Support to the Least-Developed Districts in Slovakia
In 2016, Slovak government launched a programme to develop the least-developed districts. They set up a team of experts from different fields to come together with real answers. I was pleased to talk with Anton Marcinčin, the Plenipotentiary of the Government for the Support of the Lagging Region, and Katarina Smatanová, an architect, urbanist and researcher, working on implementation of the particular pilot projects. They informed me about their work and I also enquired about the feasibility of my project.
Short summary of the programme:
Taken from the programme website: http://www.nro.vlada.gov.sk/support-of-lagging-regions-in-slovakia/
- To accelerate development of lagging regions the government of Slovakia has passed the Law on Support of Lagging Regions (Act No. 336/2015 Coll.). Initially the support is provided to 12 out of 79 districts of Slovakia with the highest unemployment rate. In these 12 districts unemployment rate was 1.6 times above the national average in at least 9 of 12 consecutive quarters.
- To unleash the potential of lagging regions and their local communities, bottom-up developmental approach is adopted. The bottom-up approach is combined with top-down decision-making of national and regional authorities.
- Regional Councils in cooperation with experts prepare a plan for the development of the district, i.e. Action Plan. Action plans also contain pilot projects that have long-term impact on sustainable development of the lagging regions. These projects use local resources and create jobs in sectors in which lagging regions have comparative advantages: for example family farming and viticulture combined with processing of agricultural products, agro-tourism and traditional crafts. Many projects deal with long-term unemployed workers who have no or minimum qualification. For these people, supported municipal social enterprises are created that help the long-term unemployed to develop skills and working habits enabling them to smoothly move to the labour market.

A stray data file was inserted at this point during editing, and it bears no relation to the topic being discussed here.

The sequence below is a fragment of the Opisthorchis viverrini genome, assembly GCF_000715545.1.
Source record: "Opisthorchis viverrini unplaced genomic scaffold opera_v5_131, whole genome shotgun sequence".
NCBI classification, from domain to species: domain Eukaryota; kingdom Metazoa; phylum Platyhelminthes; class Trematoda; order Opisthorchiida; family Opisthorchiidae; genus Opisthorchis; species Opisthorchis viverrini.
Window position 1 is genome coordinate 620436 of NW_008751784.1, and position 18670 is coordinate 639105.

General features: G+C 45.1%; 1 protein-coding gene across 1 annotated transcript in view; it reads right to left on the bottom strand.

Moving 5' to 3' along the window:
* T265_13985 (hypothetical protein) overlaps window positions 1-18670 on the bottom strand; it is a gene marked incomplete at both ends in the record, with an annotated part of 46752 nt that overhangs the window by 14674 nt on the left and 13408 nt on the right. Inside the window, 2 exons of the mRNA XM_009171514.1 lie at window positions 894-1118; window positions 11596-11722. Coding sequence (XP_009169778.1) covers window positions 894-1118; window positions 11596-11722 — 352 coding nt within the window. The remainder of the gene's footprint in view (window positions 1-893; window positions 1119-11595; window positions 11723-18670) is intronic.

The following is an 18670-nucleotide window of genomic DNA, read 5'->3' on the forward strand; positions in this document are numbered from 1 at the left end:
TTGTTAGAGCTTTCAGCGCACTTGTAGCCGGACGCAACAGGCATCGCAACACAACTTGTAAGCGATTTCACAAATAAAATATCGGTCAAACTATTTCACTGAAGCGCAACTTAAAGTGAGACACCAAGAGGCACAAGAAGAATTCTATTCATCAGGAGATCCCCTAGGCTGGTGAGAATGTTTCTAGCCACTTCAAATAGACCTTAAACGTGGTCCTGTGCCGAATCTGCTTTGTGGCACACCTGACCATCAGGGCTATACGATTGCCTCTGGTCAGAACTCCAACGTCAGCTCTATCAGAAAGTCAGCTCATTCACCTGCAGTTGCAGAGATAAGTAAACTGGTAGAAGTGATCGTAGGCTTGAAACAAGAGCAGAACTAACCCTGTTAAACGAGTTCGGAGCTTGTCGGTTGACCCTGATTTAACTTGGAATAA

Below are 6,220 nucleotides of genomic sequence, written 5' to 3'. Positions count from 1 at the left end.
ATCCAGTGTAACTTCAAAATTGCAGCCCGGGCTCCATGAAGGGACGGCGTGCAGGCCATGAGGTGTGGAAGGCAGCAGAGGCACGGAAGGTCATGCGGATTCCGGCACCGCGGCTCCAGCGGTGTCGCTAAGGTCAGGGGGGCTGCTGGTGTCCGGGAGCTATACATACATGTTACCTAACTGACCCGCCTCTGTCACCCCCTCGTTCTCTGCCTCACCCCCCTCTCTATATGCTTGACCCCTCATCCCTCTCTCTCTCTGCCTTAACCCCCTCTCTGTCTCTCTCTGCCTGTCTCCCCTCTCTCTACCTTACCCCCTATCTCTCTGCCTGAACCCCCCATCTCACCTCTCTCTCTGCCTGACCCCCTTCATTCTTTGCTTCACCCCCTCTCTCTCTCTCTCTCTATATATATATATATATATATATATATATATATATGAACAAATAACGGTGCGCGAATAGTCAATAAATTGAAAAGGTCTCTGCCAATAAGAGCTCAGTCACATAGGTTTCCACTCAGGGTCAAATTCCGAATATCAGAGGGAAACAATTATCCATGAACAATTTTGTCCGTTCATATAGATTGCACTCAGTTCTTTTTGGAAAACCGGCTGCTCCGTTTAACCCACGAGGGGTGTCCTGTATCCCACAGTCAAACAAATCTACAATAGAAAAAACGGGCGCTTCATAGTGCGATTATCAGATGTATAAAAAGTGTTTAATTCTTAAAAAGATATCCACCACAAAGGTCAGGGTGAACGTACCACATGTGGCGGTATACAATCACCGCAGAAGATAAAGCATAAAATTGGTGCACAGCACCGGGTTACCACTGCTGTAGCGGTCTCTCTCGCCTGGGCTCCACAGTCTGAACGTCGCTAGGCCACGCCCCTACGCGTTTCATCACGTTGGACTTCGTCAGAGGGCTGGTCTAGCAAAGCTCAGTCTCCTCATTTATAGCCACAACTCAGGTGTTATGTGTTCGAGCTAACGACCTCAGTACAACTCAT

- Although the site for my project is an area with high unemployment and the lack of additional funding, it is not located directly in the regions classified by the government as the least developed and therefore the funding would not apply.
The ‘Salt story’ increased the interest and
raised a question of any possibilities of extending the project into the least
developed regions (I am working on that now)
The programme sees education as the basis for
any kind of improvement. They aim to link education with employability. This
includes mainly primary and secondary schools with specification
Land ownership is still an unsolved problem and
the programme is seeking especially the municipalities with a sufficient amount
of land being in the municipality’s ownership
Supported projects are the ones which are the
cheapest and at the same time the most effective
- The rule: Proposed project must come from the initiative of the municipalities: bottom-up. An initiative Mayor is the key!
- The problem of using wood as the building material and source of new employment is relatively complex and according to current laws inefficient and restricted. Almost all local wood is exported abroad and wood used for construction is imported. There is a pilot project supporting wood industry ( wood harvesting is done in one village, prefabricated wooden panels are made in the neighbouring village and new social housing from produced panels in being built in another village)